In fact harmonies is a hot topic of conversation; between songs The Beths respond to their socially distanced audience’s questions via Callum in the ‘Question Time!’ corner, such as ‘what’s everyone’s favourite breakfast egg’ or ‘where do the harmonies come from?’ “From my brain,” Liz suggests with a smile as laughter erupts around the room, and no doubt, in front of screens worldwide.
As in earlier episodes between chats about Animal Crossing, masking tape, making ginger beer and with spinning pineapple face animations, there are live performances of songs from their first album Future Me Hates Meand the acoustic first House session which aired at the height of lockdown when Liz and Jonathan performed as a duo. Now reunited as a full band with audience, Little Death builds to the early ‘90s lo-fi indie-pop they’ve become known for whilst the hooky Great No One recalls the familiar C86 vibes of The Pastels and the driven jangling Britpop of Echobelly with fresh two-thousands style.
Their set is broken up with more inspired features; ‘Time Zone Check!’ has become a favourite in the chatrooms of their earlier streams and there are even interviews with special guests; Philippa Emery, the artist behind Jump Rope Gazers’ joyfully surreal artwork reveals how nostalgia, relationships and incorporating text into the artwork was integral to her own creative process. The session’s tech team and video producer pals Callum and Annabel of Sports Team, with director of photography Samuel, discuss their film-making method and share how the track’s ‘alien meets girl’ concept came about during a daily recommended lockdown walk.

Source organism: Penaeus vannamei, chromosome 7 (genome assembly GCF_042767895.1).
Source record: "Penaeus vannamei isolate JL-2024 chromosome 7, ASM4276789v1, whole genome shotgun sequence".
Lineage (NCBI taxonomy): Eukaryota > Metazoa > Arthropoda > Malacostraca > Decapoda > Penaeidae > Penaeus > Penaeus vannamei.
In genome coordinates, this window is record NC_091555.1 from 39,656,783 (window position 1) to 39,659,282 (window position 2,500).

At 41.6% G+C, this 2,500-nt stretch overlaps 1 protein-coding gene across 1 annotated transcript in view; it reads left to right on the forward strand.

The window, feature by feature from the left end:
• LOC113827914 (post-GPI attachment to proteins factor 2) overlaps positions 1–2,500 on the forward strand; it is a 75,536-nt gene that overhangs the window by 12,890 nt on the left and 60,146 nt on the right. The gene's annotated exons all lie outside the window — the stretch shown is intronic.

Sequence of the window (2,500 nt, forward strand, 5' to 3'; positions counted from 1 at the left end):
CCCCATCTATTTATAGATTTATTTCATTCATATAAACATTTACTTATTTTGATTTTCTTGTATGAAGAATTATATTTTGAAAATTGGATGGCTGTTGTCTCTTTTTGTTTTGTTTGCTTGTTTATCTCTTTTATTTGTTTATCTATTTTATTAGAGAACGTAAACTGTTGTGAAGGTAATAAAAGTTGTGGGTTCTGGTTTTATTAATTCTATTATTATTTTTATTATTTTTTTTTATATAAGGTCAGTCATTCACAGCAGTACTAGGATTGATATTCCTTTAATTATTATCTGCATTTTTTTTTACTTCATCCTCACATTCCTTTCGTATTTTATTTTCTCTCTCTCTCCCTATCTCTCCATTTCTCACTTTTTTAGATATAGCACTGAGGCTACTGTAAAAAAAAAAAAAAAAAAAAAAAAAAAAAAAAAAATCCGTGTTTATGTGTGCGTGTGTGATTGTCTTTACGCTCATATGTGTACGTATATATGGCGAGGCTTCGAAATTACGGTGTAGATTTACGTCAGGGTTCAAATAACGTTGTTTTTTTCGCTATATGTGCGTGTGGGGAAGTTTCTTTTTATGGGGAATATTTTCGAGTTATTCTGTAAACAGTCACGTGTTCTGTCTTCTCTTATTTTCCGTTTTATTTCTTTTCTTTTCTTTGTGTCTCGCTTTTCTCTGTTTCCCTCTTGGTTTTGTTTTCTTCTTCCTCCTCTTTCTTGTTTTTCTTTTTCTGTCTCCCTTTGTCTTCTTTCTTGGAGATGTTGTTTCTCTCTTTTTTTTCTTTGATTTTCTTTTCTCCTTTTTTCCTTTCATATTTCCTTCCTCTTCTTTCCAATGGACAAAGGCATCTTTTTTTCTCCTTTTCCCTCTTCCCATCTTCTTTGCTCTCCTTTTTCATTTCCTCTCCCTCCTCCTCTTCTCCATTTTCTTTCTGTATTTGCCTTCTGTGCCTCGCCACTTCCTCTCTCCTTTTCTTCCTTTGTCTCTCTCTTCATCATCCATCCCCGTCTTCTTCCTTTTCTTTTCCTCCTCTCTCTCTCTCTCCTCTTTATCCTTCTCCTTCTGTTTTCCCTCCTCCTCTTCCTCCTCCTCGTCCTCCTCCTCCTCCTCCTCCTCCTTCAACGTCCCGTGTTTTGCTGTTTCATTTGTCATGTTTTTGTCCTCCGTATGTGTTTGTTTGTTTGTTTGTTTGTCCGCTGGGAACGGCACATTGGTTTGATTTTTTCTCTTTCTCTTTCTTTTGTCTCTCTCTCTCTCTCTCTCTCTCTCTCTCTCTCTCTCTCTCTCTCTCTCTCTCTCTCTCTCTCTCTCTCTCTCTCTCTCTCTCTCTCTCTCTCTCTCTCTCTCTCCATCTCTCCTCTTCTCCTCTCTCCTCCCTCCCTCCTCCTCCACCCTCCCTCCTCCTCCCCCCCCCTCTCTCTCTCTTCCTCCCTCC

With accidental Fight Club style subliminal messaging, the screen occasionally blinks to black with the phrase ‘looking for the phone’ and an illustration of a cat napping only reinforces the band’s motto of nothing but light-hearted quality control, before ‘Snack Cam’ and a banana bitten by many mouths makes one final interruption. “New Zealand is currently completely Covid free, I’m sorry if that stressed you out,” laughs Liz as Ben removes the plectrum stuck to his forehead, ready to satisfy everyone’s appetites once more with their irrepressibly cheerful ‘Uptown Girl.’ “Our new album’s out, we’re really proud of it; a big thanks to the whole universe,” Liz says and raises a glass, as the universe stays turned on, tuned in and ready to pop-rock out.
During the performance, The Beths showed their support for Black Lives Matters; namely the Marsha P. Johnson Institute, which protects and defends the human rights of Black Transgender people in the US and PARS (People at Risk Solutions), an Aotearoa Not for Profit that delivers a range of specialist services to prisoners, released prisoners, deportees from overseas, at risk youths and their whānau. Just The Type joins them in asking that you please check out these important causes and consider donating to them if you can. Thank you.